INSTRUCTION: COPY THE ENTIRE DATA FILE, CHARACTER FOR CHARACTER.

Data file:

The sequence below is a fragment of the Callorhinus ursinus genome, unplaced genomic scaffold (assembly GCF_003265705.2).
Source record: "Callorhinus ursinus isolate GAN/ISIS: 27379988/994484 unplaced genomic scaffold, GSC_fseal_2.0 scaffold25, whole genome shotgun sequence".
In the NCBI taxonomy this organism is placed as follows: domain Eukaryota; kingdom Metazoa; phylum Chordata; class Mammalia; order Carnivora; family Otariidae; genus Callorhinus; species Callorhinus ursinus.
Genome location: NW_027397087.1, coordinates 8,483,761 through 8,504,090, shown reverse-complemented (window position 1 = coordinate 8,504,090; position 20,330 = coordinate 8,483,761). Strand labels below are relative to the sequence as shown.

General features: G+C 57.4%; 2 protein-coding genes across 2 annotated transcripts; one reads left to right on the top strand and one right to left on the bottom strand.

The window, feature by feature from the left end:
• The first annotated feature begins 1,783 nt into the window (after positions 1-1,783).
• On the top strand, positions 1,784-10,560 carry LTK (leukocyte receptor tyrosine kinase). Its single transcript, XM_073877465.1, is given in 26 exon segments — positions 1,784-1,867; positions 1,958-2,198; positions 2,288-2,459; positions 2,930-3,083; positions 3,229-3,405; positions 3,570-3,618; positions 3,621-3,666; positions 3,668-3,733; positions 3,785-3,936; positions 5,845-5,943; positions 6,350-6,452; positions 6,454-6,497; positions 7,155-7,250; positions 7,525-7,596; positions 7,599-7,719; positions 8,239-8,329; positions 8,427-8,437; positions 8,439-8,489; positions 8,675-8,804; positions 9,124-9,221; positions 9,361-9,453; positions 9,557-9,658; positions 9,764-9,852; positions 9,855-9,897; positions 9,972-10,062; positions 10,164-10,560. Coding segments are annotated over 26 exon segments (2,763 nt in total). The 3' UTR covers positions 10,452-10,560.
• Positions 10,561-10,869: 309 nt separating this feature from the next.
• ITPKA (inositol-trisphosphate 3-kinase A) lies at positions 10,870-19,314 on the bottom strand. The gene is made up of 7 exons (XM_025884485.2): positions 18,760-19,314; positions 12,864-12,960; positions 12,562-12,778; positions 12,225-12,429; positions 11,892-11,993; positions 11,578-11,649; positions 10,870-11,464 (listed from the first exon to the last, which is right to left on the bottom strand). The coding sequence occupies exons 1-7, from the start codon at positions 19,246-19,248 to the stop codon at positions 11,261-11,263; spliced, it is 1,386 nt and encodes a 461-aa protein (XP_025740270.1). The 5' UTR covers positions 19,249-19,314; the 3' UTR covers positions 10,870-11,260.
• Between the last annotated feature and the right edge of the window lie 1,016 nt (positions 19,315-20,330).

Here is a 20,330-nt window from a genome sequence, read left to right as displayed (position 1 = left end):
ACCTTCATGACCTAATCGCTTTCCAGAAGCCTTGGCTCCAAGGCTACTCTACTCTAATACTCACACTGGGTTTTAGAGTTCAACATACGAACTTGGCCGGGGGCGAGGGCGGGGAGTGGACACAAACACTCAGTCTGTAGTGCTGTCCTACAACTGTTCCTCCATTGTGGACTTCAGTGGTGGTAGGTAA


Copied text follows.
The sequence below is a fragment of the Callorhinus ursinus genome, unplaced genomic scaffold (assembly GCF_003265705.2).
Source record: "Callorhinus ursinus isolate GAN/ISIS: 27379988/994484 unplaced genomic scaffold, GSC_fseal_2.0 scaffold25, whole genome shotgun sequence".
In the NCBI taxonomy this organism is placed as follows: domain Eukaryota; kingdom Metazoa; phylum Chordata; class Mammalia; order Carnivora; family Otariidae; genus Callorhinus; species Callorhinus ursinus.
Genome location: NW_027397087.1, coordinates 8,483,761 through 8,504,090, shown reverse-complemented (window position 1 = coordinate 8,504,090; position 20,330 = coordinate 8,483,761). Strand labels below are relative to the sequence as shown.

General features: G+C 57.4%; 2 protein-coding genes across 2 annotated transcripts; one reads left to right on the top strand and one right to left on the bottom strand.

The window, feature by feature from the left end:
• The first annotated feature begins 1,783 nt into the window (after positions 1-1,783).
• On the top strand, positions 1,784-10,560 carry LTK (leukocyte receptor tyrosine kinase). Its single transcript, XM_073877465.1, is given in 26 exon segments — positions 1,784-1,867; positions 1,958-2,198; positions 2,288-2,459; positions 2,930-3,083; positions 3,229-3,405; positions 3,570-3,618; positions 3,621-3,666; positions 3,668-3,733; positions 3,785-3,936; positions 5,845-5,943; positions 6,350-6,452; positions 6,454-6,497; positions 7,155-7,250; positions 7,525-7,596; positions 7,599-7,719; positions 8,239-8,329; positions 8,427-8,437; positions 8,439-8,489; positions 8,675-8,804; positions 9,124-9,221; positions 9,361-9,453; positions 9,557-9,658; positions 9,764-9,852; positions 9,855-9,897; positions 9,972-10,062; positions 10,164-10,560. Coding segments are annotated over 26 exon segments (2,763 nt in total). The 3' UTR covers positions 10,452-10,560.
• Positions 10,561-10,869: 309 nt separating this feature from the next.
• ITPKA (inositol-trisphosphate 3-kinase A) lies at positions 10,870-19,314 on the bottom strand. The gene is made up of 7 exons (XM_025884485.2): positions 18,760-19,314; positions 12,864-12,960; positions 12,562-12,778; positions 12,225-12,429; positions 11,892-11,993; positions 11,578-11,649; positions 10,870-11,464 (listed from the first exon to the last, which is right to left on the bottom strand). The coding sequence occupies exons 1-7, from the start codon at positions 19,246-19,248 to the stop codon at positions 11,261-11,263; spliced, it is 1,386 nt and encodes a 461-aa protein (XP_025740270.1). The 5' UTR covers positions 19,249-19,314; the 3' UTR covers positions 10,870-11,260.
• Between the last annotated feature and the right edge of the window lie 1,016 nt (positions 19,315-20,330).

Here is a 20,330-nt window from a genome sequence, read left to right as displayed (position 1 = left end):
ACCTTCATGACCTAATCGCTTTCCAGAAGCCTTGGCTCCAAGGCTACTCTACTCTAATACTCACACTGGGTTTTAGAGTTCAACATACGAACTTGGCCGGGGGCGAGGGCGGGGAGTGGACACAAACACTCAGTCTGTAGTGCTGTCCTACAACTGTTCCTCCATTGTGGACTTCAGTGGTGGTAGGTAA